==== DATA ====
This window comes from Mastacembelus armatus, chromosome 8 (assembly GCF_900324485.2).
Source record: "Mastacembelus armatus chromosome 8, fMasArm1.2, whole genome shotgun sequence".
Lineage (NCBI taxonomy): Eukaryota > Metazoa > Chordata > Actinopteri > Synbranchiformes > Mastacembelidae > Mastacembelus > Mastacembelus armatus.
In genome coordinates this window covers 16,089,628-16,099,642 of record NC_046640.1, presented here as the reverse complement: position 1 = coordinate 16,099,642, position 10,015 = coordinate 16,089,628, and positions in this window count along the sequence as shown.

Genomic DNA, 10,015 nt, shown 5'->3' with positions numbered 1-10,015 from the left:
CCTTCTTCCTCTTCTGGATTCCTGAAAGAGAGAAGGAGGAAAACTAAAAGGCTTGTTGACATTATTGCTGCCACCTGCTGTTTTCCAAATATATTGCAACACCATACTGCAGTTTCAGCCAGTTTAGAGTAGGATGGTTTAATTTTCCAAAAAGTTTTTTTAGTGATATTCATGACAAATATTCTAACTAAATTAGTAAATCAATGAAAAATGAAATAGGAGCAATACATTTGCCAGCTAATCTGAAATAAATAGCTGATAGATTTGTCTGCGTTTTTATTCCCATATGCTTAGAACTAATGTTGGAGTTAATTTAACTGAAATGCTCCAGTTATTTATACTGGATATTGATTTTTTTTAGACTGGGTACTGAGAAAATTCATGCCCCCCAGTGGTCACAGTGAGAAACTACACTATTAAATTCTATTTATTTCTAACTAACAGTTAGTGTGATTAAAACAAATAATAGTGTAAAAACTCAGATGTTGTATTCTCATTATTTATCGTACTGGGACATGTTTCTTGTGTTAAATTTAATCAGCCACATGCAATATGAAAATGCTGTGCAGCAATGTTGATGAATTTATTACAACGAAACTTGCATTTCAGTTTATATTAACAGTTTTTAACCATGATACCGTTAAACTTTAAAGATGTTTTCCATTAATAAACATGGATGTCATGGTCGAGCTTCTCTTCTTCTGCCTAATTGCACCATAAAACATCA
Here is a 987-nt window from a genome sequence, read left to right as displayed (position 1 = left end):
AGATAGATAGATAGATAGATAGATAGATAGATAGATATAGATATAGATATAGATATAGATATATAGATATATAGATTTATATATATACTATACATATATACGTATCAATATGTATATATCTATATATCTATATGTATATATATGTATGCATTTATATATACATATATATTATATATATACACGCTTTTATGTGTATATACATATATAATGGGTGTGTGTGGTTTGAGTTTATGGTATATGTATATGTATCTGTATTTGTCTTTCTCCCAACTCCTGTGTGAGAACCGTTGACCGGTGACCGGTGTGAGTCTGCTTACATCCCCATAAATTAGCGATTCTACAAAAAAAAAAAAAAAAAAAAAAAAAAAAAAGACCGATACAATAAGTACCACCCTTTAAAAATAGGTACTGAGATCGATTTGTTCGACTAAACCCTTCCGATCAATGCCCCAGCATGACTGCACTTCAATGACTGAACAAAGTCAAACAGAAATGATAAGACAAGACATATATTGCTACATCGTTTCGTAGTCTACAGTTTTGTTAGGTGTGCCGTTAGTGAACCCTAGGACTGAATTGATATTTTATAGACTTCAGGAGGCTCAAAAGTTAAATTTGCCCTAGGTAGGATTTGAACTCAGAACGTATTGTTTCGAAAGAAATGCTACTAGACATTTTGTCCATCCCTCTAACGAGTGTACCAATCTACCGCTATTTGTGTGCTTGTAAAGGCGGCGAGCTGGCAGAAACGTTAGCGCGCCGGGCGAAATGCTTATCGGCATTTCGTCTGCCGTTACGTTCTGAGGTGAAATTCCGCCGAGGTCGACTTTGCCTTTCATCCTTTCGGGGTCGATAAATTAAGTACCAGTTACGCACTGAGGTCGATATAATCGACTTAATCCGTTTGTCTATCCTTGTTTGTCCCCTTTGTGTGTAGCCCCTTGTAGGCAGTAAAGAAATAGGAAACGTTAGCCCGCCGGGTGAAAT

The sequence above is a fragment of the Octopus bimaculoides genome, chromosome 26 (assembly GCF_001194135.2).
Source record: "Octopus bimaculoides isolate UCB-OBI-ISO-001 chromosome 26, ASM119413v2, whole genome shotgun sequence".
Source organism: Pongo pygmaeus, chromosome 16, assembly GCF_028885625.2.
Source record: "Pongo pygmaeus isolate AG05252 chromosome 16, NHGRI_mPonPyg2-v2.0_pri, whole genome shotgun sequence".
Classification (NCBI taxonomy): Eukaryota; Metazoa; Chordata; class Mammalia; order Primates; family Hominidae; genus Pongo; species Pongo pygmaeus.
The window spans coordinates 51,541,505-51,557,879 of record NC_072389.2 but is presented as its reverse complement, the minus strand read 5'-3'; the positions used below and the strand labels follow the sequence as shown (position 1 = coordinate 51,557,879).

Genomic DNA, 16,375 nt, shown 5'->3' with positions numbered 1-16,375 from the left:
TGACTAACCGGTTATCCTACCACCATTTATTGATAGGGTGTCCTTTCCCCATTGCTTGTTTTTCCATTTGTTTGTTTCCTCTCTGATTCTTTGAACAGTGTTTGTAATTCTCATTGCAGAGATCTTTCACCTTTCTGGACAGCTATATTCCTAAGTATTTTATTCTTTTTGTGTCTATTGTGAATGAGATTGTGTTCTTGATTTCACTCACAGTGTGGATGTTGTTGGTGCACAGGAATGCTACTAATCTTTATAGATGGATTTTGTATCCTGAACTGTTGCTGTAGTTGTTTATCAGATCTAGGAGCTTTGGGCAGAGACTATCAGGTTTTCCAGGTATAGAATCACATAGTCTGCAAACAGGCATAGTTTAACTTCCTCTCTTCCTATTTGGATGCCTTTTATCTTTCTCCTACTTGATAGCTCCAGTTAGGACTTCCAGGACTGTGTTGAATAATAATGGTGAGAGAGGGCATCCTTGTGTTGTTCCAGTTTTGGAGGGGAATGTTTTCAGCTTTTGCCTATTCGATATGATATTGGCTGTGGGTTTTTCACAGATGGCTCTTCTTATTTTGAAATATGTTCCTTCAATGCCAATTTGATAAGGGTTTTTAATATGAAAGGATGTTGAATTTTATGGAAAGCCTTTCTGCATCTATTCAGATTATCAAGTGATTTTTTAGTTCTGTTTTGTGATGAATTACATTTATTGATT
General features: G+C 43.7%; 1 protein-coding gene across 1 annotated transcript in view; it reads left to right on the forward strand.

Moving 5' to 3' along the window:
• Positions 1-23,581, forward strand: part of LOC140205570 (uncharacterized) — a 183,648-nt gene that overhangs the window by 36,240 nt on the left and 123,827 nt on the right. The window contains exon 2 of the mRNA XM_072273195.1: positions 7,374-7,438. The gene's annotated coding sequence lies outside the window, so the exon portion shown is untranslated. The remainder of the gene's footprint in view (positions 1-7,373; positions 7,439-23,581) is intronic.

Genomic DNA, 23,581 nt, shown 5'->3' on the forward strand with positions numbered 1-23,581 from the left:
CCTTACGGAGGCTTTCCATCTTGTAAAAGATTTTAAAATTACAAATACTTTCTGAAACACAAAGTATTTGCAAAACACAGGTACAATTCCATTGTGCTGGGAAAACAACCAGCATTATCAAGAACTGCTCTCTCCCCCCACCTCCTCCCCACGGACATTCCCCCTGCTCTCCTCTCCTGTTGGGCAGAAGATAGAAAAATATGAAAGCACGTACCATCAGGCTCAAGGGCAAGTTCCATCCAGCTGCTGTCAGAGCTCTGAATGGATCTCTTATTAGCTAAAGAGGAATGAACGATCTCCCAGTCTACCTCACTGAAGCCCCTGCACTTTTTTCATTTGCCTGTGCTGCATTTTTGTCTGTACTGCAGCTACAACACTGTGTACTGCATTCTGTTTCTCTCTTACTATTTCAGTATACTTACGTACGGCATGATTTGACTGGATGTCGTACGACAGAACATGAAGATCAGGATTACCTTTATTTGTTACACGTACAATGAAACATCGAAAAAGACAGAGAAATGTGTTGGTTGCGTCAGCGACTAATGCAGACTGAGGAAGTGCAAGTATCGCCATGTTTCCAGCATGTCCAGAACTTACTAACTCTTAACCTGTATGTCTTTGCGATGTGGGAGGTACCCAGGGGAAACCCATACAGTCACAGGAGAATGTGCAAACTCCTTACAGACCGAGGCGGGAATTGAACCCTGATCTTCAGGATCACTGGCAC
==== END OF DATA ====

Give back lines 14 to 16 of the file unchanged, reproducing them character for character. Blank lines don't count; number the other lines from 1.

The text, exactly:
The window spans coordinates 51,541,505-51,557,879 of record NC_072389.2 but is presented as its reverse complement, the minus strand read 5'-3'; the positions used below and the strand labels follow the sequence as shown (position 1 = coordinate 51,557,879).

Genomic DNA, 16,375 nt, shown 5'->3' with positions numbered 1-16,375 from the left:
TGACTAACCGGTTATCCTACCACCATTTATTGATAGGGTGTCCTTTCCCCATTGCTTGTTTTTCCATTTGTTTGTTTCCTCTCTGATTCTTTGAACAGTGTTTGTAATTCTCATTGCAGAGATCTTTCACCTTTCTGGACAGCTATATTCCTAAGTATTTTATTCTTTTTGTGTCTATTGTGAATGAGATTGTGTTCTTGATTTCACTCACAGTGTGGATGTTGTTGGTGCACAGGAATGCTACTAATCTTTATAGATGGATTTTGTATCCTGAACTGTTGCTGTAGTTGTTTATCAGATCTAGGAGCTTTGGGCAGAGACTATCAGGTTTTCCAGGTATAGAATCACATAGTCTGCAAACAGGCATAGTTTAACTTCCTCTCTTCCTATTTGGATGCCTTTTATCTTTCTCCTACTTGATAGCTCCAGTTAGGACTTCCAGGACTGTGTTGAATAATAATGGTGAGAGAGGGCATCCTTGTGTTGTTCCAGTTTTGGAGGGGAATGTTTTCAGCTTTTGCCTATTCGATATGATATTGGCTGTGGGTTTTTCACAGATGGCTCTTCTTATTTTGAAATATGTTCCTTCAATGCCAATTTGATAAGGGTTTTTAATATGAAAGGATGTTGAATTTTATGGAAAGCCTTTCTGCATCTATTCAGATTATCAAGTGATTTTTTAGTTCTGTTTTGTGATGAATTACATTTATTGATT